This was a project in trade for a friend, for a variety of woods and some leaf spring steel. T’was also her birthday very soon so I spent some extra time on it, something I need to focus on doing more with /all/ my knives, not just this sort.

So-called “Lucky” because I had several instances in which things had about a 50-50 chance of going horribly wrong, but in each case they worked up perfectly. When I was fitting the tang to the wood, I drilled all the way through it thinking the tang would be that long. In fact, because of the thick guard, It was shy of the edge of the pommel by about half a centimeter. I would need about half a centimeter further if I wanted to peen it over. This left me with a gaping hole in the pommel. The way I fixed this was by inlaying some turquoise into the pommel, very carefully carving out a depression around the hole with a dremel, and using epoxy and the end of the tang to support the stone. It worked perfectly. A bigger problem that scared me far more was when I was fitting the pin. The drill bit was too aggressive, and chipped the wood around the pin’s hole. The chip was too deep to grind down to. I nearly had to throw it away and restart right then, but managed to find the tiny splinter that had been thrown off by the drill. With a bit of epoxy it fit perfectly back into place, without a trace where the seam was.

The last bit of luck was with the heat treat. This blade is very thick, and so retains heat very long. When I quenched it in oil, only the steel near the tip hardened, and not the inside of the curve. I tried the quench again, with the same result. I tried it once more at a different angle and again it failed. My guess as to what was happening is the tip of the blade cooled and transferred the heat to the oil, heating the oil too much to harden the next section of steel. Whatever happened, I needed a more aggressive quench. I decided on the risky proposition of warm water. Water usually cools the steel too fast, putting a lot of stress of the steel and one time out of two will fracture it. If it cracked, I would have to throw it away and start the blade again. It went perfectly, quenched the edge, counted to three, took out of the water, waited a second, and repeated. Once the spine had lost color I cooled it fully. I took this photo just after quenching. The lighter area is hardened steel.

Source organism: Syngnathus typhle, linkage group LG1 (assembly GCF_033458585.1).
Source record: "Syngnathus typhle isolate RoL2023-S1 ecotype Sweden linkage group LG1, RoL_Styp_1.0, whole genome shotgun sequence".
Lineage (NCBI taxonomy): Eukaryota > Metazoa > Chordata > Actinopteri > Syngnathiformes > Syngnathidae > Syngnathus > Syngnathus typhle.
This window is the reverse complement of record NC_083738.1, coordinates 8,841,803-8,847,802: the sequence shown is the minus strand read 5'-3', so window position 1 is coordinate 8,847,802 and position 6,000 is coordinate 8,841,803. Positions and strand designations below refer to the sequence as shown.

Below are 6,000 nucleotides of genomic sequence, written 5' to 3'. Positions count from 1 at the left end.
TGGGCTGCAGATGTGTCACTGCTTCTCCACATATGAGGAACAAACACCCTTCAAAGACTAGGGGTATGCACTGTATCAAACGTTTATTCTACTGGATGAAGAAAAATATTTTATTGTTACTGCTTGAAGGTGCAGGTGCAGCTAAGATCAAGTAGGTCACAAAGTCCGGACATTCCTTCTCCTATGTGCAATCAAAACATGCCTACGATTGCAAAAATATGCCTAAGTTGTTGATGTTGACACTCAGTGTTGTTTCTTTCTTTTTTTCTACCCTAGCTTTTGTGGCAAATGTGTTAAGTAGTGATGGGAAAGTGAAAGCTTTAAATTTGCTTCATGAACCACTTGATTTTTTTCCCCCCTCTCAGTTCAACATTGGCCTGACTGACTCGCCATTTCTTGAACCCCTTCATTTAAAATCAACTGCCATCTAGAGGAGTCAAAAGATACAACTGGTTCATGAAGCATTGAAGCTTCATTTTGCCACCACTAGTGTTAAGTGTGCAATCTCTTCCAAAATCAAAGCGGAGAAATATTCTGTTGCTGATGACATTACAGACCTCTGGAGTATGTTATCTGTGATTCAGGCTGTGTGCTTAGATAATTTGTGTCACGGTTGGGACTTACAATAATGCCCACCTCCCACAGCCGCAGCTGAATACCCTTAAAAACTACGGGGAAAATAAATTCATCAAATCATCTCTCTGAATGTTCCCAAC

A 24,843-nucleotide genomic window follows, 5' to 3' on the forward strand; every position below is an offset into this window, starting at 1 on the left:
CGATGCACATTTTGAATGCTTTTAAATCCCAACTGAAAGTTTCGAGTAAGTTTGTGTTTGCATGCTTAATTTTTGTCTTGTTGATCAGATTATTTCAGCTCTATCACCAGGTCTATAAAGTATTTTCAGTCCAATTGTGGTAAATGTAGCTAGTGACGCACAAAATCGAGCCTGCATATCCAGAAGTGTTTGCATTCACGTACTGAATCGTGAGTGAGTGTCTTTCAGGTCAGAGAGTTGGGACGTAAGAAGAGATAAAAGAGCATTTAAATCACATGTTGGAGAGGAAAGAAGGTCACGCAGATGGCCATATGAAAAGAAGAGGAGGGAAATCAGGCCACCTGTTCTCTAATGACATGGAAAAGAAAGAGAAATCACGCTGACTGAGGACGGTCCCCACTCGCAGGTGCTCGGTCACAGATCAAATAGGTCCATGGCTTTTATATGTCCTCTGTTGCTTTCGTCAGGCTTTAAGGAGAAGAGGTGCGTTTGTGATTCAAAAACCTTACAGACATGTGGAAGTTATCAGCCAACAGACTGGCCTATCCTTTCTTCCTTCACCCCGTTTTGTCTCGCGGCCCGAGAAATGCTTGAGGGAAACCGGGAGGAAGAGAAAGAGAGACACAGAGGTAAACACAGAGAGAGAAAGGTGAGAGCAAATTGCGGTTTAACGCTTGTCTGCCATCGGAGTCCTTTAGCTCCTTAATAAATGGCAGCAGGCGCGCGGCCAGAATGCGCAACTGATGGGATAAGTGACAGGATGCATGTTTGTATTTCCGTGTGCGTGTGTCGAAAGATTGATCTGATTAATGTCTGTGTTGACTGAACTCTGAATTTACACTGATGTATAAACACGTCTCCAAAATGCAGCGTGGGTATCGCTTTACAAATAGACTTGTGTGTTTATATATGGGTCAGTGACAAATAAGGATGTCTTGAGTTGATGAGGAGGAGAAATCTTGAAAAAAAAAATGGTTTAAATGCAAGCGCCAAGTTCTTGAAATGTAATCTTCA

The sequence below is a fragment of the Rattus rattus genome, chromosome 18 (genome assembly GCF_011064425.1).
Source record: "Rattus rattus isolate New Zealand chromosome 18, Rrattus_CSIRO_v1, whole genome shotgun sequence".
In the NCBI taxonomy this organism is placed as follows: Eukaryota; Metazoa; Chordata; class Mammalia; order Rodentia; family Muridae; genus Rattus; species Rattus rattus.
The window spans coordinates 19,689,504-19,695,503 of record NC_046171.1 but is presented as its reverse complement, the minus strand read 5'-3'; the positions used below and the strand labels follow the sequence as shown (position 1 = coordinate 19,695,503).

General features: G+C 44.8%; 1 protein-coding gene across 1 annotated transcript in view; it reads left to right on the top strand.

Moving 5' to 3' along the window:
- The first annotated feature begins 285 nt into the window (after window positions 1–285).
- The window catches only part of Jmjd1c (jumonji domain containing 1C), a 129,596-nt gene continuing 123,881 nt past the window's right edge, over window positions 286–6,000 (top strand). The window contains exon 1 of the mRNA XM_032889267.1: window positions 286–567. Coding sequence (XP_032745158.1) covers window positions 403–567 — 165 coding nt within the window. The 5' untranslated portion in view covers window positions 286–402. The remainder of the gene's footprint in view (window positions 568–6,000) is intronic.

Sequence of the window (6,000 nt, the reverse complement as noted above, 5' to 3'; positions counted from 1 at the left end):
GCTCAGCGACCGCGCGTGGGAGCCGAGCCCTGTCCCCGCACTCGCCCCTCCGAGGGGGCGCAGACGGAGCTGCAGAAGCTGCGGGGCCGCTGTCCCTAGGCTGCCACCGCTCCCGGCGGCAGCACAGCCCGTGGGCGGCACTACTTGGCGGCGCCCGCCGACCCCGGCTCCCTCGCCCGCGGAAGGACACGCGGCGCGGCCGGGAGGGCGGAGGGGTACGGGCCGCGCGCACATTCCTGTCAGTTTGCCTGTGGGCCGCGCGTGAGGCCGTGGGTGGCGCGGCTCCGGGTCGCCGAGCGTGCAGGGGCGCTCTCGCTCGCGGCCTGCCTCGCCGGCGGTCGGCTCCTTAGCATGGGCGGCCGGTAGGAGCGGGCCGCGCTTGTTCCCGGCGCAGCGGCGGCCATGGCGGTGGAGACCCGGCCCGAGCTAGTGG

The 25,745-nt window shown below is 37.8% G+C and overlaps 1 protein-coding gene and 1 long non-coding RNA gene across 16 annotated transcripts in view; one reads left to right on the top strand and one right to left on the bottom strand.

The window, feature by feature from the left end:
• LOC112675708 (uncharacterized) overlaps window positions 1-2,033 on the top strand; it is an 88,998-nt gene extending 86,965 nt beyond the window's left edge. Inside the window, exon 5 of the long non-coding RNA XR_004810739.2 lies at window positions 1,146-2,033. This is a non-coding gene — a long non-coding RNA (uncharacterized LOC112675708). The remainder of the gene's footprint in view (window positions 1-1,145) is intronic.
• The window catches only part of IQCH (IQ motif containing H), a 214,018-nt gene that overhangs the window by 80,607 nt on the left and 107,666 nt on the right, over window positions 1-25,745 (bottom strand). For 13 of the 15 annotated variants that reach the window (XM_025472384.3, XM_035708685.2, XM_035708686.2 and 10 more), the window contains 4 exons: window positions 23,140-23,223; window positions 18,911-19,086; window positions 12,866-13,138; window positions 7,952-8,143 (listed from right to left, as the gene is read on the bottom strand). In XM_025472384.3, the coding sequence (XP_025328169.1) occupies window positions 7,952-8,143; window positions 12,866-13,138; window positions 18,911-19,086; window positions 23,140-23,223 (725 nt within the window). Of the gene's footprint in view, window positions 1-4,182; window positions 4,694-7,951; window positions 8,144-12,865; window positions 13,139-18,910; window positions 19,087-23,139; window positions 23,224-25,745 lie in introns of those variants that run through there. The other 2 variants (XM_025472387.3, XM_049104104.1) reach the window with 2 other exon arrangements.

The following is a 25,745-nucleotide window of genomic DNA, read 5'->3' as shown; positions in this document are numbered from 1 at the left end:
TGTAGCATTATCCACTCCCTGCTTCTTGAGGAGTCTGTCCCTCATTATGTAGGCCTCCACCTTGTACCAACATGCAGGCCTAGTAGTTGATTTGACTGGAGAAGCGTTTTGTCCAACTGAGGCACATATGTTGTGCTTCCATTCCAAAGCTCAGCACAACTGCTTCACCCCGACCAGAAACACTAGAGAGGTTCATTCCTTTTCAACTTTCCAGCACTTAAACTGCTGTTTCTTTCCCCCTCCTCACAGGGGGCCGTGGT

A perfect quench line. The darker area remains soft, while the lighter is very hard

All in all this knife was very fun to work with. The steel was forged from a rasp which belonged to the customer’s dad, which he had originally got when he was a kid. The guard is wrought iron, a type of pre-bessemer iron which is characterized by many slag inclusions, which show up with a light etch in acid. I used a brass spacer, brass and steel mosaic pin, rosewood from the customer, and turquoise inlay in the pommel.

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